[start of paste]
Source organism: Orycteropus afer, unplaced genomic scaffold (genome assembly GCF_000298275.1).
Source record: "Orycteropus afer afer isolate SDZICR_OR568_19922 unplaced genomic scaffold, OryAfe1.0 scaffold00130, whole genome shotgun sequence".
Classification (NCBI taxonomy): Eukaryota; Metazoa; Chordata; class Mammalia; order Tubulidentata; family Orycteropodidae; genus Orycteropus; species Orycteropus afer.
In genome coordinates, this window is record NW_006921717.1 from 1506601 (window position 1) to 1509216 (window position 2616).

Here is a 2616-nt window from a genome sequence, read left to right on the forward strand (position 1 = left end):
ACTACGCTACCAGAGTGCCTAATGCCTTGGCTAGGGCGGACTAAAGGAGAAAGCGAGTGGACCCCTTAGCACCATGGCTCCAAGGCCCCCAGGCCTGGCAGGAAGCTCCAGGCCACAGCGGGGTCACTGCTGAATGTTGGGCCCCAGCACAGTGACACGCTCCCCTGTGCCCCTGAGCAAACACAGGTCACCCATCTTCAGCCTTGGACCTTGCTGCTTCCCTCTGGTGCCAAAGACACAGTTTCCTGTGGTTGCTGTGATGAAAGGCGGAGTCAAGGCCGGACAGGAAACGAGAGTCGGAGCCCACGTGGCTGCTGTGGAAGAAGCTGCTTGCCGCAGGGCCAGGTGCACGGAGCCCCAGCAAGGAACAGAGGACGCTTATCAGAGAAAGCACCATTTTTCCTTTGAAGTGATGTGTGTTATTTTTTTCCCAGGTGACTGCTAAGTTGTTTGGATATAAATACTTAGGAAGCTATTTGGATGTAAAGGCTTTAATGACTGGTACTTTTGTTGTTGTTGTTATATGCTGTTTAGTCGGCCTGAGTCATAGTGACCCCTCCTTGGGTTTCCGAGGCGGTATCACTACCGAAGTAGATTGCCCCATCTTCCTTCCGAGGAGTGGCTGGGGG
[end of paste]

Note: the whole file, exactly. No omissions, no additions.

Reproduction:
Source organism: Orycteropus afer, unplaced genomic scaffold (genome assembly GCF_000298275.1).
Source record: "Orycteropus afer afer isolate SDZICR_OR568_19922 unplaced genomic scaffold, OryAfe1.0 scaffold00130, whole genome shotgun sequence".
Classification (NCBI taxonomy): Eukaryota; Metazoa; Chordata; class Mammalia; order Tubulidentata; family Orycteropodidae; genus Orycteropus; species Orycteropus afer.
In genome coordinates, this window is record NW_006921717.1 from 1506601 (window position 1) to 1509216 (window position 2616).

Here is a 2616-nt window from a genome sequence, read left to right on the forward strand (position 1 = left end):
ACTACGCTACCAGAGTGCCTAATGCCTTGGCTAGGGCGGACTAAAGGAGAAAGCGAGTGGACCCCTTAGCACCATGGCTCCAAGGCCCCCAGGCCTGGCAGGAAGCTCCAGGCCACAGCGGGGTCACTGCTGAATGTTGGGCCCCAGCACAGTGACACGCTCCCCTGTGCCCCTGAGCAAACACAGGTCACCCATCTTCAGCCTTGGACCTTGCTGCTTCCCTCTGGTGCCAAAGACACAGTTTCCTGTGGTTGCTGTGATGAAAGGCGGAGTCAAGGCCGGACAGGAAACGAGAGTCGGAGCCCACGTGGCTGCTGTGGAAGAAGCTGCTTGCCGCAGGGCCAGGTGCACGGAGCCCCAGCAAGGAACAGAGGACGCTTATCAGAGAAAGCACCATTTTTCCTTTGAAGTGATGTGTGTTATTTTTTTCCCAGGTGACTGCTAAGTTGTTTGGATATAAATACTTAGGAAGCTATTTGGATGTAAAGGCTTTAATGACTGGTACTTTTGTTGTTGTTGTTATATGCTGTTTAGTCGGCCTGAGTCATAGTGACCCCTCCTTGGGTTTCCGAGGCGGTATCACTACCGAAGTAGATTGCCCCATCTTCCTTCCGAGGAGTGGCTGGGGG